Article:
He also notes that after a 2 and ½-inch rain and a day of sunshine, he can get back in the field with tracks and not create any ruts.

Making tracks in crawfish country

Although farmers in many other areas turn to the track system during a wet fall, Dwain Buller, who farms rice, soybeans and crawfish in southeast St. Landry Parish, La., close to the Atchafalaya Basin, says tracks on combines is all he has ever known.

Innovative Specialty Equipment Is Money Well Spent

In addition to the obvious equipment, such as grain drills, ground rigs, tractors and combines, needed to farm rice efficiently and profitably, other specialty items also can contribute to making the operation run smoothly.

For example, Shane Hinze uses a Demco grain cart that sports a longer spout on the auger that can be spun around.

“If you want to unload your grain cart and the auger is not positioned over the center of the truck, you can just adjust the pitch of the spout and unload the cart without having to move the tractor,” Shane says. “Also, we like to use a big tractor because it pulls the grain cart better and sits up high so you can see inside the truck,” he explains. “If you have to load on the tarp side of the truck and the tarp is in the way, you have a better view, which helps avoid tearing up the equipment or the trailer.”

An implement that is commonly used in south Louisiana farmer Dwain Buller’s area is a groover, comprised of angle irons placed on a pipe about 7 and one-half inches apart. At planting, the groover makes tiny rows in the water so that the seed falls in the grooves and doesn’t drift. Buller started out with a 20-foot groover, and, today, he has a more efficient and productive 36-foot groover.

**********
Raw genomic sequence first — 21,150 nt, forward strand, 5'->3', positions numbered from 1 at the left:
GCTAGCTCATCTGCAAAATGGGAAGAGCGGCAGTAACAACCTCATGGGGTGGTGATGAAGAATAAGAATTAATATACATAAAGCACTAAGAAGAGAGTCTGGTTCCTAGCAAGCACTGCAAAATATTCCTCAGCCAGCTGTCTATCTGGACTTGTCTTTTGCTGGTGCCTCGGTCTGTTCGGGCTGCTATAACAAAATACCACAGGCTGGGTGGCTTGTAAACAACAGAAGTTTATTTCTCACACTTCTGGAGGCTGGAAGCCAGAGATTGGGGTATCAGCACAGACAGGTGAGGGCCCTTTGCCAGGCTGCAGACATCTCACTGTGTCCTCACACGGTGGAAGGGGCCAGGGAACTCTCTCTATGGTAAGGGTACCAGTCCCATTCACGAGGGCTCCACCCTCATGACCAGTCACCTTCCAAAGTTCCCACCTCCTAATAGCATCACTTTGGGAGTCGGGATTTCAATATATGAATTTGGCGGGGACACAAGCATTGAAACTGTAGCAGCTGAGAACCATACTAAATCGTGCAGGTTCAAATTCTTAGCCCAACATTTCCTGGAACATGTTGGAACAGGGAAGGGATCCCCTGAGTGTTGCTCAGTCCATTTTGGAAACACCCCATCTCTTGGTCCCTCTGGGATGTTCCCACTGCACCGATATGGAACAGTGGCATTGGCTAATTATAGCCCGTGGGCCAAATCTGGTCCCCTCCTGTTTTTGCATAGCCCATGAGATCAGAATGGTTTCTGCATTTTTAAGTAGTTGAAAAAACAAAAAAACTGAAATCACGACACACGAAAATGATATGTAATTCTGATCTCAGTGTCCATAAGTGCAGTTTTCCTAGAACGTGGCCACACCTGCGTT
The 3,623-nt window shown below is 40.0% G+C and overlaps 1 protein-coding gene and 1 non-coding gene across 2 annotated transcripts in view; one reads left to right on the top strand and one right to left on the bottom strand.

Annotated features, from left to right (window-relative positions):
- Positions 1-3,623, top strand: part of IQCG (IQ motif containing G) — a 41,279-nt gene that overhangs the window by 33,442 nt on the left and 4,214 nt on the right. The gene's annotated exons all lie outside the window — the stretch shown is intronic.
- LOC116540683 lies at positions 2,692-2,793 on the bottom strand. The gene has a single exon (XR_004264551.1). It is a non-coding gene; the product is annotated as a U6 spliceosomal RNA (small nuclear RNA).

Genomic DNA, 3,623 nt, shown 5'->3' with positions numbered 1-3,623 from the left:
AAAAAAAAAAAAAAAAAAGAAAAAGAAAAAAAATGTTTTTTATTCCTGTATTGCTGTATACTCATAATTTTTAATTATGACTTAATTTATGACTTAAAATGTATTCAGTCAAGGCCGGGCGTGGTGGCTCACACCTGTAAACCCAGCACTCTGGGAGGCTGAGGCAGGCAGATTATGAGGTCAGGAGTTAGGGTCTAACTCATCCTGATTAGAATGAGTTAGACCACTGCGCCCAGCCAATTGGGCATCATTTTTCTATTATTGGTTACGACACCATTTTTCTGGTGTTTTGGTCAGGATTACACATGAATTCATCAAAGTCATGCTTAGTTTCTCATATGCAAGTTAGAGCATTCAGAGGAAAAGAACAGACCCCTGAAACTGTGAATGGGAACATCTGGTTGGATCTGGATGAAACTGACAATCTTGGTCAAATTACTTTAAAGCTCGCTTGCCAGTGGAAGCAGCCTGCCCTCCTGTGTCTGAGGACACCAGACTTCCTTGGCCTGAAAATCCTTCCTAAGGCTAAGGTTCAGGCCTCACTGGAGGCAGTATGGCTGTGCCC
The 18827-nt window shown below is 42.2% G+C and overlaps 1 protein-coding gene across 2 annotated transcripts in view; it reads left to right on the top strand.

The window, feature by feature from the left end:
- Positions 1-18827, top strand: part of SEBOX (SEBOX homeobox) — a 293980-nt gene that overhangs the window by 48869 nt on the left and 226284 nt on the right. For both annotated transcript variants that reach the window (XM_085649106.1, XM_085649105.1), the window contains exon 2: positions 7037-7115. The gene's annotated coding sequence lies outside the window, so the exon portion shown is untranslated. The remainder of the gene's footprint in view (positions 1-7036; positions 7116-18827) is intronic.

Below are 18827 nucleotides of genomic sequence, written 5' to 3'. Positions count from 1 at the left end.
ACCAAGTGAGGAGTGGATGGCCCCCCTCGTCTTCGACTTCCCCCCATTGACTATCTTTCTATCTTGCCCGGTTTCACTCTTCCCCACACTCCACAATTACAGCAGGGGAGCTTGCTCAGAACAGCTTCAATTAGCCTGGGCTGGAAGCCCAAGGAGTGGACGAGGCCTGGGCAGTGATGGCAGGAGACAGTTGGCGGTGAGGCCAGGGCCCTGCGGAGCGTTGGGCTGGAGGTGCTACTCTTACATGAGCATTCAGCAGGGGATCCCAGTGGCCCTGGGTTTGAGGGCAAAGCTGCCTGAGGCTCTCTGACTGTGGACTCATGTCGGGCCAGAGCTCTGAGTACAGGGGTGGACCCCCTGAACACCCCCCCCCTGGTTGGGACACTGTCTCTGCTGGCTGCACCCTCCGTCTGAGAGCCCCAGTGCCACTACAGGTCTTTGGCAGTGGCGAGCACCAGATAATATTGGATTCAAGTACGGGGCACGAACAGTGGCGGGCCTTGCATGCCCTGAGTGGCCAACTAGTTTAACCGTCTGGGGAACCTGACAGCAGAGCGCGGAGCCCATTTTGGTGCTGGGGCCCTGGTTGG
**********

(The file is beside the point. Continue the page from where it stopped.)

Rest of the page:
“I didn’t even know that companies made combines with tires when I was a kid,” he says.

Buller recalls that years ago, farmers in his area would run steel tracks and bolt three-foot 3 x 3 oak boards on every other pad to keep from getting bogged down. They ran their first rubber tracks in 1995 and 1996, then bought into the Soucy Track system.

Purposely keep fields moist at harvest

“We use tracks every year,” Buller says. “We just leave them on the combine. We like to keep the field moist during harvest to make sure that the crawfish that have burrowed down in the mud have enough water. If the ground gets too dry, then the crawfish will die.

“We use tracks to keep from rutting up the fields in those wet conditions,” he adds. “If a field is dry enough for us to run tires, then it is drier than I want it to be for my crawfish.”

More productivity, heavier equipment

Marc McDonald, regional manager for Soucy International Inc., estimates that the cost of repairing the land that was rutted up during a wet harvest is a tremendous added expense.

“If it takes two or three passes to clean up the field in the spring, that process can get very expensive,” he says. “Whereas a rice field, or any field, that has been cut on tracks will have very little ground disturbance. That in itself is money.”

McDonald also notes that the fields haven’t changed and the ground has not changed, but equipment has changed to increase productivity, and more productivity means more weight.

“As farm machinery gets bigger and heavier, it has to have a better platform to carry it across the field,” he says. “Using a track system is a way to provide that platform without destroying the ground surface.”

Today, each product a rice farmer selects to grow a healthy, profitable crop is critical to the success of the operation. However, “the iron factor” that comes into play to get the crop in, apply inputs efficiently and get the crop out at harvest must be given careful consideration, too.

Every rice farming operation has its own unique equipment mix needed to produce the best crop possible, so don’t forget to size up your iron when planning for 2012.

Contact Carroll Smith at (901) 767-4020 or